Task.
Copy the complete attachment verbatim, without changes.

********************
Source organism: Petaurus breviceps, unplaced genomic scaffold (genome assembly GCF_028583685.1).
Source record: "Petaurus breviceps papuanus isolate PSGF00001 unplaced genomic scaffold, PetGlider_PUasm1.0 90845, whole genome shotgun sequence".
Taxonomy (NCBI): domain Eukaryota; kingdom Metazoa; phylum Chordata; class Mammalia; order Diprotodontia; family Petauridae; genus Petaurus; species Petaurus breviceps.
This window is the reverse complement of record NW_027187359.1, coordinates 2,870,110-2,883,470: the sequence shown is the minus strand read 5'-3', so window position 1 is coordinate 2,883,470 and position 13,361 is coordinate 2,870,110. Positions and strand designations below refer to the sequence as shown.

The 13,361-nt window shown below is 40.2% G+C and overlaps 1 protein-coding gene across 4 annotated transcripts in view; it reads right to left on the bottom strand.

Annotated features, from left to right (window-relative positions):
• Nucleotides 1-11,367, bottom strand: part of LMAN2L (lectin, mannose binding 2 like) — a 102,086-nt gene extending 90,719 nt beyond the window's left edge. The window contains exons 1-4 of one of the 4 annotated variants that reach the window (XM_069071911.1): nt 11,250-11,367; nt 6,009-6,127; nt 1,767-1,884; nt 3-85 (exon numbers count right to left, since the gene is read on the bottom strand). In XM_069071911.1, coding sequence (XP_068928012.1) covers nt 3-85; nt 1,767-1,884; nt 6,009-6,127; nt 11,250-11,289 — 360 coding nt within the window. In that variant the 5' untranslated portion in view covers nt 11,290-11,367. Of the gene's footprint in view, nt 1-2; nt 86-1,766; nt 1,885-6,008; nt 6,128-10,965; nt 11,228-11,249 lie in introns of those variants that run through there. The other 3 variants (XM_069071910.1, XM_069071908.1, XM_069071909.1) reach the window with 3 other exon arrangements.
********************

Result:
Source organism: Petaurus breviceps, unplaced genomic scaffold (genome assembly GCF_028583685.1).
Source record: "Petaurus breviceps papuanus isolate PSGF00001 unplaced genomic scaffold, PetGlider_PUasm1.0 90845, whole genome shotgun sequence".
Taxonomy (NCBI): domain Eukaryota; kingdom Metazoa; phylum Chordata; class Mammalia; order Diprotodontia; family Petauridae; genus Petaurus; species Petaurus breviceps.
This window is the reverse complement of record NW_027187359.1, coordinates 2,870,110-2,883,470: the sequence shown is the minus strand read 5'-3', so window position 1 is coordinate 2,883,470 and position 13,361 is coordinate 2,870,110. Positions and strand designations below refer to the sequence as shown.

The 13,361-nt window shown below is 40.2% G+C and overlaps 1 protein-coding gene across 4 annotated transcripts in view; it reads right to left on the bottom strand.

Annotated features, from left to right (window-relative positions):
• Nucleotides 1-11,367, bottom strand: part of LMAN2L (lectin, mannose binding 2 like) — a 102,086-nt gene extending 90,719 nt beyond the window's left edge. The window contains exons 1-4 of one of the 4 annotated variants that reach the window (XM_069071911.1): nt 11,250-11,367; nt 6,009-6,127; nt 1,767-1,884; nt 3-85 (exon numbers count right to left, since the gene is read on the bottom strand). In XM_069071911.1, coding sequence (XP_068928012.1) covers nt 3-85; nt 1,767-1,884; nt 6,009-6,127; nt 11,250-11,289 — 360 coding nt within the window. In that variant the 5' untranslated portion in view covers nt 11,290-11,367. Of the gene's footprint in view, nt 1-2; nt 86-1,766; nt 1,885-6,008; nt 6,128-10,965; nt 11,228-11,249 lie in introns of those variants that run through there. The other 3 variants (XM_069071910.1, XM_069071908.1, XM_069071909.1) reach the window with 3 other exon arrangements.